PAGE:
No. 51254, June 11, 1981, 105 SCRA 75, I voted to dismiss the petition for lack of merit and as a result
Marcopper had to give the 13th-month pay provided in P.D. No. 851 even as its employees under the CBA
had mid-year and end-of-year bonuses, I have to state that Marcopper and La Carlota have different factual
situations as follows: 1. In Marcopper, the CBA clearly stated that the company was obligated to "grant
midyear and end-of-year bonuses to employees following years in which it had profitable operations." Thus
the payment of the bonuses was contingent upon the realization of profits. If there were no profits, there
were to be no bonuses. Accordingly, it was fair and proper to conclude that Marcopper had not shown that
it was already paying its employees the 13th-month pay or its equivalent as provided in Sec. 2 of P.D. No.
851. However, in the instant case of La Carlota the obligation of the employer to pay bonuses is not
contingent on the realization of profits. The CBA stipulates that the "parties also agree to maintain the
present practice on the grant of Christmas bonus, milling bonus, and amelioration bonus to the extent as
the latter is required by law." It can thus be said that La Carlota is already paying the equivalent of the 13th-
month pay. 2. In Marcopper, the company's liability for the 13th month pay was determined by no less than
the Deputy Minister of Labor, Amado G. Inciong. I have always given much weight to the determination of
officers who are tasked with implementing legislation because their expertise qualifies them in making
authoritative decisions. In the present case of La Carlota, there has been no determination that the
employees are entitled to the 13th-month pay. In fact, a negative conclusion can be implied from the
declaration of Labor Arbiter Ovejera that the labor union's strike against La Carlota was illegal.
MELENCIO-HERRERA, J., concurring.
A. The question of law involved in this Petition for Prohibition with Preliminary Injunction is based on the
following relevant facts which are indicated in the record:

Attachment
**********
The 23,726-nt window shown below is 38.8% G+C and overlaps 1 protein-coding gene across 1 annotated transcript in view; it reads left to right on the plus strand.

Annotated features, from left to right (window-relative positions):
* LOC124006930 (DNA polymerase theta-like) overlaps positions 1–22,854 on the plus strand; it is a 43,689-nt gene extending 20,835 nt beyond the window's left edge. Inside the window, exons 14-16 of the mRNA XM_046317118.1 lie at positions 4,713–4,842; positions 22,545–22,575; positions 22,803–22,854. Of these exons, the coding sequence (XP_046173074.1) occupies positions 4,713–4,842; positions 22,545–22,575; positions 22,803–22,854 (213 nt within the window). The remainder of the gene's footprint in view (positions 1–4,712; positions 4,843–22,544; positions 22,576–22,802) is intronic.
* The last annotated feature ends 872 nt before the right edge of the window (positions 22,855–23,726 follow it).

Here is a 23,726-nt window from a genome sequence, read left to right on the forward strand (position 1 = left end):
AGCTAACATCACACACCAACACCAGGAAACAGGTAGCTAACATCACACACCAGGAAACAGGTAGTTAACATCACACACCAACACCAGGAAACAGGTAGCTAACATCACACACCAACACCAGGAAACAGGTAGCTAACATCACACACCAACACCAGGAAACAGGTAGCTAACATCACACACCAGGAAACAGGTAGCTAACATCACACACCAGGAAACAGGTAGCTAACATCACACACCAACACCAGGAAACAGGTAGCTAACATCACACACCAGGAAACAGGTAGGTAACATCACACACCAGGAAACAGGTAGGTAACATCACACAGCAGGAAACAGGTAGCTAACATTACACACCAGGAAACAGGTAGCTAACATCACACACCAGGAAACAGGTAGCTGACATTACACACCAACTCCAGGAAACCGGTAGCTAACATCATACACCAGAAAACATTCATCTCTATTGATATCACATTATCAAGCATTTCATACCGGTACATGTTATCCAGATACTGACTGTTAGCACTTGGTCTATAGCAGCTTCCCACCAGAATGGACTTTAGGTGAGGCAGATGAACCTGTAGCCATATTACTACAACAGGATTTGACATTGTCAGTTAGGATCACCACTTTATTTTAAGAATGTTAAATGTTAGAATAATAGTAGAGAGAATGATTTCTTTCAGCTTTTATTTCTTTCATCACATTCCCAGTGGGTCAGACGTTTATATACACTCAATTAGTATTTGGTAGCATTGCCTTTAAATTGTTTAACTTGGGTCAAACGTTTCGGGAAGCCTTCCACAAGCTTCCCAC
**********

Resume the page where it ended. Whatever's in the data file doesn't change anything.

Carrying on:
1. Prior to December 16, 1975, Central Azucarera de la Carlota (LA CARLOTA, for short), which operates a
sugar mill in La Carlota, Negros Occidental, may be deemed as paying to its employees milling bonus,
amelioration bonus, and Christmas bonus equal at least to a months' salary.
2. PD 851, effective on the aforementioned date of December 16, 1975, required employers to pay their
employees a 13the month pay, provided the employer was not already paying the said 13th month pay or
its equivalent.
3. On December 22, 1975, the then Department of Labor promulgated a regulation stating that "Christmas
bonus" is an equivalent of the 13th month pay,
4. From 1975 to 1981, LA CARLOTA was not paying 13th month pay on the assumption that the "Christmas
bonus" it was paying was an "equivalent" of the 13th month pay. The employees of LA CARLOTA and their
labor unions had not protested the non-payment of the 13th month pay in addition to the Christmas bonus.
5. On June 11, 1981, this Court promulgated its Decision in the "Marcopper" case, which involved a
relationship between the " 13th month pay" and the "Christmas bonus" being paid by an employer. A
Motion for reconsideration of the Decision was subsequently filed in said case, which was denied only on
December 15,1981.
6. In the meantime, on November 29, 1981, the National Federation of Sugar Workers (NFSW), as the labor
union representing the majority of employees at LA CARLOTA, staged a strike because LA CARLOTA had
refused to pay the 13th month pay in addition to Christmas bonus. The strike lasted one day on November
30, 1981, LA CARLOTA and NFSW entered into a settlement agreement, paragraph 4 whereof provided as
follows:
4. The parties agree to abide by the final decision of the Supreme Court in any case involving the 13th
Month Pay Law if it is clearly held that the employer is liable to pay a 13th Month Pay separate and distinct
from the bonuses already given;
7. On January 28, 1982, NFSW declared a strike on the ground that, despite the finality of the Marcopper
Decision, LA CARLOTA had refused to grant 13th month pay to its employees, in addition to Christmas
bonus, as agreed upon in the settlement agreement of November 30, 1981.
B. The legal controversy in the matter may be explained as follows:
1. NFSW filed a notice of strike on January 22, 1982, claiming that the contemplated strike was based on an
unfair labor practice, and that it could declare the strike even before the expiration of fifteen (15) days
thereafter. The unfair labor practice relied upon was management's alleged renegation of the November
30, 1981 agreement, considering that the finality of the Marcopper Decision had "clearly held that the
employer is liable to pay a 13th month pay separate and distinct from "the Christmas bonus".
2. On the other hand, LA CARLOTA took the position that the strike was not a ULP strike but an economic